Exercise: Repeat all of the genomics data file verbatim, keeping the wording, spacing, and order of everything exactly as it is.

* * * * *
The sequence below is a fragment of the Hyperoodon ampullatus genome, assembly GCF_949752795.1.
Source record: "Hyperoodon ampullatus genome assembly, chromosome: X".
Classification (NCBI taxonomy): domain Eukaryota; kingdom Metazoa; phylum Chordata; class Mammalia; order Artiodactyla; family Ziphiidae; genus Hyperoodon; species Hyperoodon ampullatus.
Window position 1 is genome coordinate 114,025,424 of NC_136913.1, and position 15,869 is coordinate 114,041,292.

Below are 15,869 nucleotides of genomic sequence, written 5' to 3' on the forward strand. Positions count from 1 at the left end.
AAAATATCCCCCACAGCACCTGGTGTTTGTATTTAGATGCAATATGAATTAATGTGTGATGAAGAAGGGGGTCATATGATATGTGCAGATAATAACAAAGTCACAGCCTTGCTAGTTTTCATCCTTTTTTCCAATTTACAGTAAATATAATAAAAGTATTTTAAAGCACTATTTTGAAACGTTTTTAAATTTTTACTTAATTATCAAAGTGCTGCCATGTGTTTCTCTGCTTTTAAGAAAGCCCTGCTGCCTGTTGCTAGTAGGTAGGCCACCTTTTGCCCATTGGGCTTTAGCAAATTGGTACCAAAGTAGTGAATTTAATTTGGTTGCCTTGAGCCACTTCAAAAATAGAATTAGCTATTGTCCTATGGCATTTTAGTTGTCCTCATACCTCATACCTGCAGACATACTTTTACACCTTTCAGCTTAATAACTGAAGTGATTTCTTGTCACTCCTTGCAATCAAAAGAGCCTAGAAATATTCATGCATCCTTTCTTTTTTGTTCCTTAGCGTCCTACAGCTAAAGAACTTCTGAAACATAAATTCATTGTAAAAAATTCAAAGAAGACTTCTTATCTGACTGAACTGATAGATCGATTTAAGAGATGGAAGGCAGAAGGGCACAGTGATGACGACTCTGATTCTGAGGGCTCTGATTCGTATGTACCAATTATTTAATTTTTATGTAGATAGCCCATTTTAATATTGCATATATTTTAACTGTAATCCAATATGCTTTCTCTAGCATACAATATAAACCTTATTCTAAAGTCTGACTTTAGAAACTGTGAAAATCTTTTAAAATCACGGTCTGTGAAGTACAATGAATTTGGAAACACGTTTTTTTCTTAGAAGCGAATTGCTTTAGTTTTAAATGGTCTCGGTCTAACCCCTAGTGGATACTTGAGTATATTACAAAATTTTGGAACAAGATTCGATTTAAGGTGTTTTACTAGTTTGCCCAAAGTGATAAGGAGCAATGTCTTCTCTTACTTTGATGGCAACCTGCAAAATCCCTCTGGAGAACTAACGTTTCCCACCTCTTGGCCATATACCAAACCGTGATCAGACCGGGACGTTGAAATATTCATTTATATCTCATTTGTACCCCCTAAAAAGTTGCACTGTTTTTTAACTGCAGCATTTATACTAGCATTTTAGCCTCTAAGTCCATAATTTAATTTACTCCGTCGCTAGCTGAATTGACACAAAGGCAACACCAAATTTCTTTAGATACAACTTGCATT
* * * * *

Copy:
The sequence below is a fragment of the Hyperoodon ampullatus genome, assembly GCF_949752795.1.
Source record: "Hyperoodon ampullatus genome assembly, chromosome: X".
Classification (NCBI taxonomy): domain Eukaryota; kingdom Metazoa; phylum Chordata; class Mammalia; order Artiodactyla; family Ziphiidae; genus Hyperoodon; species Hyperoodon ampullatus.
Window position 1 is genome coordinate 114,025,424 of NC_136913.1, and position 15,869 is coordinate 114,041,292.

Below are 15,869 nucleotides of genomic sequence, written 5' to 3' on the forward strand. Positions count from 1 at the left end.
AAAATATCCCCCACAGCACCTGGTGTTTGTATTTAGATGCAATATGAATTAATGTGTGATGAAGAAGGGGGTCATATGATATGTGCAGATAATAACAAAGTCACAGCCTTGCTAGTTTTCATCCTTTTTTCCAATTTACAGTAAATATAATAAAAGTATTTTAAAGCACTATTTTGAAACGTTTTTAAATTTTTACTTAATTATCAAAGTGCTGCCATGTGTTTCTCTGCTTTTAAGAAAGCCCTGCTGCCTGTTGCTAGTAGGTAGGCCACCTTTTGCCCATTGGGCTTTAGCAAATTGGTACCAAAGTAGTGAATTTAATTTGGTTGCCTTGAGCCACTTCAAAAATAGAATTAGCTATTGTCCTATGGCATTTTAGTTGTCCTCATACCTCATACCTGCAGACATACTTTTACACCTTTCAGCTTAATAACTGAAGTGATTTCTTGTCACTCCTTGCAATCAAAAGAGCCTAGAAATATTCATGCATCCTTTCTTTTTTGTTCCTTAGCGTCCTACAGCTAAAGAACTTCTGAAACATAAATTCATTGTAAAAAATTCAAAGAAGACTTCTTATCTGACTGAACTGATAGATCGATTTAAGAGATGGAAGGCAGAAGGGCACAGTGATGACGACTCTGATTCTGAGGGCTCTGATTCGTATGTACCAATTATTTAATTTTTATGTAGATAGCCCATTTTAATATTGCATATATTTTAACTGTAATCCAATATGCTTTCTCTAGCATACAATATAAACCTTATTCTAAAGTCTGACTTTAGAAACTGTGAAAATCTTTTAAAATCACGGTCTGTGAAGTACAATGAATTTGGAAACACGTTTTTTTCTTAGAAGCGAATTGCTTTAGTTTTAAATGGTCTCGGTCTAACCCCTAGTGGATACTTGAGTATATTACAAAATTTTGGAACAAGATTCGATTTAAGGTGTTTTACTAGTTTGCCCAAAGTGATAAGGAGCAATGTCTTCTCTTACTTTGATGGCAACCTGCAAAATCCCTCTGGAGAACTAACGTTTCCCACCTCTTGGCCATATACCAAACCGTGATCAGACCGGGACGTTGAAATATTCATTTATATCTCATTTGTACCCCCTAAAAAGTTGCACTGTTTTTTAACTGCAGCATTTATACTAGCATTTTAGCCTCTAAGTCCATAATTTAATTTACTCCGTCGCTAGCTGAATTGACACAAAGGCAACACCAAATTTCTTTAGATACAACTTGCATT